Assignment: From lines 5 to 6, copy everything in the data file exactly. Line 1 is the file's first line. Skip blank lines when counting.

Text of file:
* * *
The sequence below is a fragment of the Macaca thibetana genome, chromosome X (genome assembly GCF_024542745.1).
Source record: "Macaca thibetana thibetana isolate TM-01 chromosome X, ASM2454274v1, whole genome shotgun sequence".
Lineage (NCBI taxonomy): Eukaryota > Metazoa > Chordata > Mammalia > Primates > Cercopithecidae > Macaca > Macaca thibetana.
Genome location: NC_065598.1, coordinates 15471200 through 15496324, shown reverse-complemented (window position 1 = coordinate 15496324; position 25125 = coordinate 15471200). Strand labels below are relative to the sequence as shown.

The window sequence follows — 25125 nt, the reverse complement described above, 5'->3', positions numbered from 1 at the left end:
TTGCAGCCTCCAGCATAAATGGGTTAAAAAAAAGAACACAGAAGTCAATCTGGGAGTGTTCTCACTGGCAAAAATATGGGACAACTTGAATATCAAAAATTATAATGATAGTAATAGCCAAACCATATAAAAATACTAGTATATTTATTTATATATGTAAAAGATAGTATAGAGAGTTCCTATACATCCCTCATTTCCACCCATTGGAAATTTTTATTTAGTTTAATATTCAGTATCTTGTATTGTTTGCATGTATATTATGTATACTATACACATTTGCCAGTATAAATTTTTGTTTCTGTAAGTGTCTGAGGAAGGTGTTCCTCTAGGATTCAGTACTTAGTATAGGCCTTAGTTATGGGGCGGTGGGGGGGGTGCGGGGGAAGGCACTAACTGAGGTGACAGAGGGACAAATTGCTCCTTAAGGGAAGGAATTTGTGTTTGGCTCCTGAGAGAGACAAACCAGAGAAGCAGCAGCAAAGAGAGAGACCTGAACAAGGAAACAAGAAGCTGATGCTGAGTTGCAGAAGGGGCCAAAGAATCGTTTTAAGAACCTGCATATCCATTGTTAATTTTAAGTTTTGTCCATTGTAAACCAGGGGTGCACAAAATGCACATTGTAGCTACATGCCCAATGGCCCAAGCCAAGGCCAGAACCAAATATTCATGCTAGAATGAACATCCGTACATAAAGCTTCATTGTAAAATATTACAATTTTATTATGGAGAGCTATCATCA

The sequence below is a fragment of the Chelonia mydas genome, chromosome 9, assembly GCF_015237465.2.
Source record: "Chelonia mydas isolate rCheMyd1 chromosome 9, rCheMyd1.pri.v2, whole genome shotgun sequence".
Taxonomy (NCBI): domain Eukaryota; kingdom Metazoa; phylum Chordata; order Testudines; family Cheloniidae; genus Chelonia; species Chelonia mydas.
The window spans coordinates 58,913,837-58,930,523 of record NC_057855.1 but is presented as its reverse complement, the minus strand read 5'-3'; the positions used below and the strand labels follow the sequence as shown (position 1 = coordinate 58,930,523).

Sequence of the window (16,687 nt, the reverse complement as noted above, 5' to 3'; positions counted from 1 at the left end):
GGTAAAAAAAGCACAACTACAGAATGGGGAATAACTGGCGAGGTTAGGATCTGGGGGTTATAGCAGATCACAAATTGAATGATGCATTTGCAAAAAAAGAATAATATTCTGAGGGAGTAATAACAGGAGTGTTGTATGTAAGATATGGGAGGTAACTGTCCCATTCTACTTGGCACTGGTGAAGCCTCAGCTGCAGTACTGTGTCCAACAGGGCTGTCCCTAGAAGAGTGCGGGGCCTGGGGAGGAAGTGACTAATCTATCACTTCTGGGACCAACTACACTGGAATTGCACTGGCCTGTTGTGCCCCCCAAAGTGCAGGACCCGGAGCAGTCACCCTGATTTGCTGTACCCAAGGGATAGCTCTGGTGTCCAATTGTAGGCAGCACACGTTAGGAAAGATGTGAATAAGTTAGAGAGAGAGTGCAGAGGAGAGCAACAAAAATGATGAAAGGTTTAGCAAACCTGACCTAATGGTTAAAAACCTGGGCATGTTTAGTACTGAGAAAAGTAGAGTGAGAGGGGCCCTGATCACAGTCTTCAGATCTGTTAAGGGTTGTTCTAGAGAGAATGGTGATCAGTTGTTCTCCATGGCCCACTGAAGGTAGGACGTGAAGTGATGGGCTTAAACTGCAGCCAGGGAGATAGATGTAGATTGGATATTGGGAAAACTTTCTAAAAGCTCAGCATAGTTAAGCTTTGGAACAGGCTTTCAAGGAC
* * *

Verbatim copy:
The window sequence follows — 25125 nt, the reverse complement described above, 5'->3', positions numbered from 1 at the left end:
TTGCAGCCTCCAGCATAAATGGGTTAAAAAAAAGAACACAGAAGTCAATCTGGGAGTGTTCTCACTGGCAAAAATATGGGACAACTTGAATATCAAAAATTATAATGATAGTAATAGCCAAACCATATAAAAATACTAGTATATTTATTTATATATGTAAAAGATAGTATAGAGAGTTCCTATACATCCCTCATTTCCACCCATTGGAAATTTTTATTTAGTTTAATATTCAGTATCTTGTATTGTTTGCATGTATATTATGTATACTATACACATTTGCCAGTATAAATTTTTGTTTCTGTAAGTGTCTGAGGAAGGTGTTCCTCTAGGATTCAGTACTTAGTATAGGCCTTAGTTATGGGGCGGTGGGGGGGGTGCGGGGGAAGGCACTAACTGAGGTGACAGAGGGACAAATTGCTCCTTAAGGGAAGGAATTTGTGTTTGGCTCCTGAGAGAGACAAACCAGAGAAGCAGCAGCAAAGAGAGAGACCTGAACAAGGAAACAAGAAGCTGATGCTGAGTTGCAGAAGGGGCCAAAGAATCGTTTTAAGAACCTGCATATCCATTGTTAATTTTAAGTTTTGTCCATTGTAAACCAGGGGTGCACAAAATGCACATTGTAGCTACATGCCCAATGGCCCAAGCCAAGGCCAGAACCAAATATTCATGCTAGAATGAACATCCGTACATAAAGCTTCATTGTAAAATATTACAATTTTATTATGGAGAGCTATCATCA